Gratitude might be the key to happiness

Location of study: United States

Study subjects: 246 people with an average age of 21

Results: New research is echoing what some have been saying for years – money doesn’t buy happiness. According to researchers, people who are materialistic are less likely to be satisfied with their lives. Experts partially attribute this to the fact that materialists have a harder time being grateful for what they already have. People who are material-focused are also more likely to have low self-esteem and to be less satisfied in their relationships. Conversely, those who are grateful are more likely to be happy and to find meaning in life.

Significance: Researchers say their findings reinforce the “treadmill of consumption” theory. “That new 2,500-square-foot house becomes the baseline for your desires for an even bigger house,” study co-author Dr. James Roberts of Baylor University said in a statement. “We continue to purchase more and more stuff, but we don’t get any closer to happiness. We simply speed up the treadmill.”

Content provided by ZipTrials, a trusted source for the most up-to-date medical news and trending health stories.



News
Entertainment
Sports
Lifestyle
National

Bloomberg: Going green will grant you longer life…

Former NYC mayor Michael Bloomberg tells Metro that cities are where fighting global warming can make a difference, and increase people’s lifespan.

International

Ban Ki Moon: "Climate change is an issue…

My message to you is: make your voice heard and your actions count. Change is in the air. Solutions exist. The race is on. It’s time to lead.

Local

Earth Day New York food toolkits to help…

Hundreds of classrooms across New York City already have indoor container gardens that allow students to grow food right where they learn. But Earth Day…

Local

NYPD announces street closures for United Nations General…

The United Nations representatives are in town, and multiple city streets will be closed to traffic through Saturday, Sept. 26. The NYPD is urging those…

Television

10 Facts you won’t learn about Frankie Grande…

Frankie Grande is the worst and/or the best. Whether or not you're a fan, you'll want to know these facts about the polarizing player from "Big Brother 16."

Movies

Antoine Fuqua can kill someone with just a…

It's amazing what you can get done with the right tools. In designing the climactic battle in "the Equalizer," in which Denzel Washington's retired special…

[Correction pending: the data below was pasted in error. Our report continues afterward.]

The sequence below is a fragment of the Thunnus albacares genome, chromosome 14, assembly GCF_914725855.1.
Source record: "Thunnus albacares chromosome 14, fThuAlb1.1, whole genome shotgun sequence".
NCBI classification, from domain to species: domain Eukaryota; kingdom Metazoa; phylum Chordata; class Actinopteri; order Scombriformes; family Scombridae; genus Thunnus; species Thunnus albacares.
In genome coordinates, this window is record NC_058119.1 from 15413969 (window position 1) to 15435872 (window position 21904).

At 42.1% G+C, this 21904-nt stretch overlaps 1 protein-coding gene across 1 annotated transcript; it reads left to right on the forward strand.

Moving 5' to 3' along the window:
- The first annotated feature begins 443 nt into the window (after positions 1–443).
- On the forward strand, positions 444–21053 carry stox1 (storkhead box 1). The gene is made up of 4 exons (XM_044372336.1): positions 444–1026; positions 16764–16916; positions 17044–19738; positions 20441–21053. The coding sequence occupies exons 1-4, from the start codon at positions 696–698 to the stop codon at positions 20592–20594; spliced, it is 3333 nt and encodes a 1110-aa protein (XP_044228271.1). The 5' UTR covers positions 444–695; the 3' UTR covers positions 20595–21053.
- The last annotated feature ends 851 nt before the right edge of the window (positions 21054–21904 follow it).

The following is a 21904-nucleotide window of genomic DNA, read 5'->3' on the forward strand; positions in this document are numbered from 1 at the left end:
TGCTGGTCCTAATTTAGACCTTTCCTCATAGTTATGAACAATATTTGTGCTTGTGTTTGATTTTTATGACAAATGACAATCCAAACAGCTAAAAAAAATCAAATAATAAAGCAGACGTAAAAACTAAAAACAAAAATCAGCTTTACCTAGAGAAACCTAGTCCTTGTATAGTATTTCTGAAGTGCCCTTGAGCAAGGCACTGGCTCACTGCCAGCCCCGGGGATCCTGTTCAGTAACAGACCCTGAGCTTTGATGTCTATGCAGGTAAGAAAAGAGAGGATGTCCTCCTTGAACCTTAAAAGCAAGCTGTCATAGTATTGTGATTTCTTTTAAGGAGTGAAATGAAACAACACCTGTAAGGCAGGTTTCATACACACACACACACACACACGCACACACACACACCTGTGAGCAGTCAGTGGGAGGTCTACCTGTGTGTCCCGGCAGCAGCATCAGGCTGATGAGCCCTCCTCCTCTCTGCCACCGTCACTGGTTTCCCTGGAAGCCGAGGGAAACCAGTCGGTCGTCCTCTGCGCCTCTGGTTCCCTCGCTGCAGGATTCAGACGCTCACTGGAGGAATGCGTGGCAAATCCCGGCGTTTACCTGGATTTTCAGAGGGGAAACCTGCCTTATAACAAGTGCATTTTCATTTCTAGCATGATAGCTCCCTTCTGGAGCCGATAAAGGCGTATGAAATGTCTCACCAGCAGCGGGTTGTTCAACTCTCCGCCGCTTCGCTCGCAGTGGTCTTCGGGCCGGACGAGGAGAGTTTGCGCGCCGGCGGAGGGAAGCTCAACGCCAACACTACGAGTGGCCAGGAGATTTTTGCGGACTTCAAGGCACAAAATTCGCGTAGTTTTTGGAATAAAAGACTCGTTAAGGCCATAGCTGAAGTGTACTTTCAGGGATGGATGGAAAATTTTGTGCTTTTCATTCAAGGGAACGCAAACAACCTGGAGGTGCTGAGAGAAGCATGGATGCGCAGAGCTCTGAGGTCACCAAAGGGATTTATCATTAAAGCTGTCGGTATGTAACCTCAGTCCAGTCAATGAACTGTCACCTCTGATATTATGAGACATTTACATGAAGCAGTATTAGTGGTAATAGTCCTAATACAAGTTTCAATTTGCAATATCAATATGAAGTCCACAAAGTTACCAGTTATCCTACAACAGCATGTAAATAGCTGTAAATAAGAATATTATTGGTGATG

Movies

Guess Ben Kingsley's worst filmmaking experience

Here's a fun game: Sir Ben Kingsley has made a lot of films since "Gandhi" in 1982, but at least one of them was a…

Books

Does Lena Dunham have any secrets left?

Get a sneak peek at her new book to determine if it’s worth the read.

NFL

3 things that went wrong in Jets loss…

The Jets have very little room for error with a far-from-explosive offense.

NFL

Eli Manning finally feeling good in West Coast…

The Giants have very little time before their next game, but they still took a moment to relish the team’s biggest offensive outburst since Week 1 of 2013.

College

College football top 25 poll: Oregon, Alabama close…

College football top 25 poll: Oregon, Alabama close in on FSU

NFL

Jay Cutler takes Marc Trestman's coaching to heart

While Jay Cutler turned to an autobiography on the man who would be his head coach, Trestman had personal experience with the player.

Wellbeing

5 gadgets to protect you from sharks, concussions,…

The medical industry is inundated with devices looking after all aspects of your wellbeing, from monitoring your sleep patterns to warding off shark attacks. We…

Wellbeing

Narcissism and the ugly side of vanity

I have a friend who constantly talks about herself and rarely asks any questions about my life. She is constantly preening, obsessed with her body,…

Wellbeing

Lacking new ideas, Apple Watch disappoints health experts

Technology pundits were quick to predict the demise of most fitness wristbands and smartwatches when the Apple Watch was announced. But health care professionals and…

Style

Sarah Doukas on social media, models and diversity

The maker of Kate Moss tells Metro how social media can drive the diversity change in the fashion industry.